Id. at 508, 67 S. Ct. at 843.
The facts of this case, when applied to the guidelines promulgated by the Supreme Court, demonstrate that this court is a far less convenient forum for this litigation than would be a Panamanian court. Investigation and management of a cause of action arising in Panama would be difficult for South Carolina counsel. Witnesses are located in Panama; obtaining the appearance of willing witnesses would be far more costly if the action was tried in South Carolina, and unwilling witnesses would not be subject to compulsory process. A view of the site of the accident would be impossible if the action was tried in South Carolina. Panamanian law will govern this lawsuit; the courts of Panama will be better able to efficiently apply their own law. A South Carolina jury would have difficulty evaluating the proper measure of damages to be awarded to plaintiff, a resident of Panama. The administrative difficulties such litigation would impose on this *1005 court are different in both character and degree from those which would accrue to a Panamanian court. The burden of this litigation should not be imposed on citizens of South Carolina, who have little "relation to the litigation." Hence, when this litigation is evaluated under the Gulf Oil standards, it appears to be a classic case for application of the forum non conveniens doctrine.
Cases involving situations analogous to the one at bar are instructive as to the proper application of the doctrine. In De Sairigne v. Gould, 83 F. Supp. 270 (S.D.N.Y.1949), aff'd 177 F.2d 515 (2d Cir.), cert. denied 339 U.S. 912, 70 S. Ct. 571, 94 L. Ed. 1338, decided two years after Gulf Oil, the District Court for the Southern District of New York was presented with an action brought by an alien, a resident of France, against a citizen of the United States who also was a resident of France, for breach of an agreement which had been made in France. Plaintiff's right of recovery arose under French law, which apparently was inconsistent with the laws of the United States. The witnesses which may have been required were French residents. The defendant had sufficient assets in France to meet any judgment which the plaintiff may have been able to obtain. The District Court there refused to entertain jurisdiction on the grounds of forum non conveniens. The situation there presented was similar to that which had been noted by Justice Brandeis:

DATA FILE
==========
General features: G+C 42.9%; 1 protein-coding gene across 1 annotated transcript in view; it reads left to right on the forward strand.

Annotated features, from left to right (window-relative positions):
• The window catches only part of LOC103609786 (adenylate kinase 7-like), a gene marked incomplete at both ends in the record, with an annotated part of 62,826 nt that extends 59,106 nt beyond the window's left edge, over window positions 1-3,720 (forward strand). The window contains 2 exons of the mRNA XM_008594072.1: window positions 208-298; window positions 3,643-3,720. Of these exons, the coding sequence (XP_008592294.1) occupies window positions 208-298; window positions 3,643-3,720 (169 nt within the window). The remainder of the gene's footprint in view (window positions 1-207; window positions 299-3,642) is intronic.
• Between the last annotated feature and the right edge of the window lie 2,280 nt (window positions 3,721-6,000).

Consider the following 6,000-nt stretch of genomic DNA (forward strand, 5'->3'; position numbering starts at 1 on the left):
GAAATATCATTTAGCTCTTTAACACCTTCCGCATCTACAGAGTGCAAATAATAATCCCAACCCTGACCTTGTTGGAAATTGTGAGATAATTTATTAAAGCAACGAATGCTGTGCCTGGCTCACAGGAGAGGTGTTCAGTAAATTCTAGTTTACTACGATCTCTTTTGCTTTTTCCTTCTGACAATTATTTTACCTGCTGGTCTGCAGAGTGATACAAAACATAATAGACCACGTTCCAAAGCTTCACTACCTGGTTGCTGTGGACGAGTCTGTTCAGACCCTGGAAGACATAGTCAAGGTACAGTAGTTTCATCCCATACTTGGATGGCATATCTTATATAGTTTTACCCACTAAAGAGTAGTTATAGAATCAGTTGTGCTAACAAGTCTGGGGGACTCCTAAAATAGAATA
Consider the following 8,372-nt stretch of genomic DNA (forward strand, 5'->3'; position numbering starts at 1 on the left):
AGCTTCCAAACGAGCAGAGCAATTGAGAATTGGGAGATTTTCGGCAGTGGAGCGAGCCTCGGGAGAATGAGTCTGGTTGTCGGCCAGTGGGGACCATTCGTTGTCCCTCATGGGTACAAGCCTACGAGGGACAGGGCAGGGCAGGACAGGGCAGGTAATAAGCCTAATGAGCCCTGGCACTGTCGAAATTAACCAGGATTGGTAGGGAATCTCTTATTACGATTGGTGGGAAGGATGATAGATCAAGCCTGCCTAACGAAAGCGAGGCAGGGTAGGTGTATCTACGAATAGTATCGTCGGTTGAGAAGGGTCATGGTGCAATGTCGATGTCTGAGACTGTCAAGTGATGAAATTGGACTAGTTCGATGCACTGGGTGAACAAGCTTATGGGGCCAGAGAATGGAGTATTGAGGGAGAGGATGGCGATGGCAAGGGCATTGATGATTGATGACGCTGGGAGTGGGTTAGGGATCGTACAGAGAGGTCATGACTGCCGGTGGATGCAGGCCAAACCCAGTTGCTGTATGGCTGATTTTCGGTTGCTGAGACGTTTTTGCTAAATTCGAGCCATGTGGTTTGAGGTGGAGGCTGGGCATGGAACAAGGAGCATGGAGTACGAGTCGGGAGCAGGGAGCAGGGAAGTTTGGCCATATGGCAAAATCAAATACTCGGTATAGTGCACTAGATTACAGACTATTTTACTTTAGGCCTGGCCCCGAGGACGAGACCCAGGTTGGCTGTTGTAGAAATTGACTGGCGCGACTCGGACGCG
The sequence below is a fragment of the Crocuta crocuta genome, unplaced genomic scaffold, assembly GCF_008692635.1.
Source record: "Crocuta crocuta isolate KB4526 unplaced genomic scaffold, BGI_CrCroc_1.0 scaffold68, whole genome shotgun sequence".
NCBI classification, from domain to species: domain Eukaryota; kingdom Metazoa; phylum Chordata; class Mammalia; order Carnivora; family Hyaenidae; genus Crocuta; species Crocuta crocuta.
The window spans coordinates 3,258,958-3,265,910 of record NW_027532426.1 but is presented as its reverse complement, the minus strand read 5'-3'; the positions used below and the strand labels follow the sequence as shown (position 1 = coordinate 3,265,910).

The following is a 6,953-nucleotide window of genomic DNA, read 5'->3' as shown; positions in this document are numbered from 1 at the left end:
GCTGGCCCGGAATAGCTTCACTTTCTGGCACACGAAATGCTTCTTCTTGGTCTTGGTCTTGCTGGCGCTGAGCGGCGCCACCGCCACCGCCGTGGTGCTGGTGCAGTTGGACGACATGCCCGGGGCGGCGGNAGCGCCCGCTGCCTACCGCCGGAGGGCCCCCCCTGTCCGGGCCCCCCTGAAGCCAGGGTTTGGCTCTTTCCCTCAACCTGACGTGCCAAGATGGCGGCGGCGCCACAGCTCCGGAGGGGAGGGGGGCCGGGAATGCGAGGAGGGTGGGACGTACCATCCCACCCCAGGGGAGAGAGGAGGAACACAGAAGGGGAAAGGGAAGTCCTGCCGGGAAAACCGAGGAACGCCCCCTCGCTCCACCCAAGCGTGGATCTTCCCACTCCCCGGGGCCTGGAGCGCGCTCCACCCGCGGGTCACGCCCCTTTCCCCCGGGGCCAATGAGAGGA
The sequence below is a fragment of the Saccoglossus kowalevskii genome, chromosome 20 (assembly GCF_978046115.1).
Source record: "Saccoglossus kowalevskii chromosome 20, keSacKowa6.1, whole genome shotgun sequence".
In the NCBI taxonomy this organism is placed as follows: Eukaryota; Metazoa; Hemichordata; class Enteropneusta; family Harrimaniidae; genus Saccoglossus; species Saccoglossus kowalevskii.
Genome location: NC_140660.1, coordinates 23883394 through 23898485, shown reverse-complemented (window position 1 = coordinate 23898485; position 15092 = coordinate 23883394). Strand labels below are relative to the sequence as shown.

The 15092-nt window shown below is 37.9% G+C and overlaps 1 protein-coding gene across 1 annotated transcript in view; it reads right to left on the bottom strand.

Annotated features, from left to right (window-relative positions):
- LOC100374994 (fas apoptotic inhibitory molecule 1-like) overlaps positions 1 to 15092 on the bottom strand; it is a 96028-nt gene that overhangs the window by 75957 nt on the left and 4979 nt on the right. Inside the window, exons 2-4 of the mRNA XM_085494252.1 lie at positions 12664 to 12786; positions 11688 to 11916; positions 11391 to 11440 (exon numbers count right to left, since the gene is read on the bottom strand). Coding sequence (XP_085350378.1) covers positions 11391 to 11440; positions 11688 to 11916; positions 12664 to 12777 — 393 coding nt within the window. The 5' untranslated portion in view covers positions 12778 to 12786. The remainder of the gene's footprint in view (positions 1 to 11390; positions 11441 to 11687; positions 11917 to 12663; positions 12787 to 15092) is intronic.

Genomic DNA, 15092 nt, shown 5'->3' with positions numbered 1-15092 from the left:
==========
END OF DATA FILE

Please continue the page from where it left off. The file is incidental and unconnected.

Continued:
Courts of equity and of law also occasionally decline, in the interests of justice, to exercise jurisdiction, where the suit is between aliens or non-residents or where for kindred reasons the litigation can more appropriately be conducted in a foreign tribunal.